Mount Jefferson 
Speaking of spectacular, Mount Jefferson (Oregon's second tallest peak) loomed straight ahead and the trail offered varying views of the snowy mountain rising above all the other nearby peaks under a blue sky. Initially, the mountain was wrapped in a thin cloud shroud that dissipated as the day wore on. To the northwest, Detroit Lake glinted blue at the bottom of a valley while rows of lesser mountains marched all the way to the ocean. 

Trail at the edge of the world
The trail switchbacked to and fro, exchanging alternating views of Mount Jefferson and the Three Pyramids. But no matter which set of mountains were in front, there was always beargrass under a deep blue sky. The sun was out yet the temperatures were as mild as the salsa that Dollie eats. The cool thing about the beargrass was that the higher we hiked, the fresher the blooms in a perfect simile of how my leg muscles felt, now that they were warmed up.

Living room with a view

Eventually, the trail topped out at a wooded saddle with a view of the summit with its boxy lookout affixed to the top like a fez on an organ grinder's monkey. After a short walk from the saddle, I found myself standing atop the summit and oh my, what a view! Mount Jefferson, dominated in terms of proximity and size; the poor lookout ranger, having to live up here with nothing to see! But there was also the chain of Cascades peaks to gawk at, stretching from Diamond Peak all the way to Mount Hood, or "most of Oregon" as we like to call it.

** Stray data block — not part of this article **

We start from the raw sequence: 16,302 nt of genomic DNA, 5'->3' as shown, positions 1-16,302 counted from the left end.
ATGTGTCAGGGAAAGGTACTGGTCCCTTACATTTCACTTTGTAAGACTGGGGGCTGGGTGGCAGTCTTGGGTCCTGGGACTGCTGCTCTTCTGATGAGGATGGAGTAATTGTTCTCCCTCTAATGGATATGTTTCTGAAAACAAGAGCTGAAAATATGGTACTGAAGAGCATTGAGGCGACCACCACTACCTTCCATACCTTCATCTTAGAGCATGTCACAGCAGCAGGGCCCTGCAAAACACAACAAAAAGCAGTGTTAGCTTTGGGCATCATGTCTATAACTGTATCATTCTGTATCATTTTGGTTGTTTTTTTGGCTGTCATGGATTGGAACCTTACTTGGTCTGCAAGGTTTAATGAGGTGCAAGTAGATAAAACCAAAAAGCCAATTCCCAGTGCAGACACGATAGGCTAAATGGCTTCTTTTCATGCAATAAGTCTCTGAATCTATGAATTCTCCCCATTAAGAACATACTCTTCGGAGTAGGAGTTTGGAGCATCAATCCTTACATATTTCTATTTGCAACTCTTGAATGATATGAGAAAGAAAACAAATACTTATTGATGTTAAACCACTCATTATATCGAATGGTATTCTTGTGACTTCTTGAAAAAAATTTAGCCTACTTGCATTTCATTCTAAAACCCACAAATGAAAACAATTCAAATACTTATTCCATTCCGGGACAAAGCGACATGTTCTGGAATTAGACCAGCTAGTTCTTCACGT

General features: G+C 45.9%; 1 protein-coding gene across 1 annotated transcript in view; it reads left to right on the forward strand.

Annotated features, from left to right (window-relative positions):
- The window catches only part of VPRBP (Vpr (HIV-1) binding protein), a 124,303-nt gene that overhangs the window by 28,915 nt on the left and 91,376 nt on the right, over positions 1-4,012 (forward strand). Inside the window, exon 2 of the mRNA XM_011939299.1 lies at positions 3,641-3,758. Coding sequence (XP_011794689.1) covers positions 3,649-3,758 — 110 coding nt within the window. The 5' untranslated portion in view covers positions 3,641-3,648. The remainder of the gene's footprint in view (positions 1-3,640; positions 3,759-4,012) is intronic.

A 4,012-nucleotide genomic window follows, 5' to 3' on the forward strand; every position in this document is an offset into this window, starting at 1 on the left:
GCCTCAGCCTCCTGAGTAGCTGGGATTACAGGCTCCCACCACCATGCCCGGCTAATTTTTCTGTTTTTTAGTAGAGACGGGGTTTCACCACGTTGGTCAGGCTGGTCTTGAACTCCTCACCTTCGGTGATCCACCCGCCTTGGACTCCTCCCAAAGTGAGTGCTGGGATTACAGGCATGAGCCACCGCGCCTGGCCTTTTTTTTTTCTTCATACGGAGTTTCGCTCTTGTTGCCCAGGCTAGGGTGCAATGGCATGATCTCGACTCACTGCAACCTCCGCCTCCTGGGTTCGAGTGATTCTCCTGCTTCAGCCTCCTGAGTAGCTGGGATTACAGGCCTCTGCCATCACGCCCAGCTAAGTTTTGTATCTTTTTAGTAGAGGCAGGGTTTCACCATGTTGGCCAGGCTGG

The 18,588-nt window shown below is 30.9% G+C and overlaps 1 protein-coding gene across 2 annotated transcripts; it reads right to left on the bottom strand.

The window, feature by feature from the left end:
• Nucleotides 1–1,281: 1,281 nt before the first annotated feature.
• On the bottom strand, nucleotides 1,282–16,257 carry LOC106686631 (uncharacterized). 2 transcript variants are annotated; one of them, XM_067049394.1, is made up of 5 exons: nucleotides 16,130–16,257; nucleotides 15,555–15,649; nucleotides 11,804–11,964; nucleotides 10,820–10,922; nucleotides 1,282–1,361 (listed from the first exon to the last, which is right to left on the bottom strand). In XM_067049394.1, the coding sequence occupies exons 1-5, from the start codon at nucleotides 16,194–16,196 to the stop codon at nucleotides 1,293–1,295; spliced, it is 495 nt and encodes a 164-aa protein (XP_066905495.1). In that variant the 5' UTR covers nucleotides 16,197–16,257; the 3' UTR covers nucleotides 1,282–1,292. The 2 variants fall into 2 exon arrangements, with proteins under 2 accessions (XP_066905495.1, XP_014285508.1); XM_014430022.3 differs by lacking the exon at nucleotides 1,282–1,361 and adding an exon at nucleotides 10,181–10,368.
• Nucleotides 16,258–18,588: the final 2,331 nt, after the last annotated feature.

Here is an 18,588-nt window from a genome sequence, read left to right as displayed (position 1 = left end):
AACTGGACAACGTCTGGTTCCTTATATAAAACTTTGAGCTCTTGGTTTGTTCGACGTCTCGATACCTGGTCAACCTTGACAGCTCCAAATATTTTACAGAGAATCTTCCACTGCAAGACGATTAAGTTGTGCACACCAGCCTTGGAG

Wave bye-bye to the nice mountain!
Such a view requires a lengthy and contemplative view-soak and the handful of hikers on the summit happily obliged. But all good things come to an end and eventually it was time to head down the mountain. Now, this hike had been rather short, being only a 3 mile round trip. Certainly, a drive up the road for a second hike on Bachelor Mountain was in order. However, after cooking breakfast, brushing my teeth, and washing the prior day's trail dust off my incredibly handsome face, I was just about out of water. That made my decision simple, it was time to head back to Roseburg and lay this weekend to rest in the coffin, so to speak.

Thimbleberry leaf
For more pictures of this hike, please visit the Flickr album.


  1. It was nice meeting you at the trailhead and you were a good hiking buddy! Great photos of a spectacular day.

    1. Thanks, still waiting for your report (hint hint)

  2. This year has been a great year for the wildflowers and your hike looks like it was filled with flowers. Makes the uphill worth it. We have yet to see Beargrass on a hike, but since we finally found Wild Ginger this year, maybe Beargrass is next. Keep on hiking those Richard hikes!!!

    1. Well, we will just have to schedule a "beargrass hike" in spring next year. It can be a bit tricky as they bloom every 2 or 3 years so you can visit a beargrass patch and not see it flowering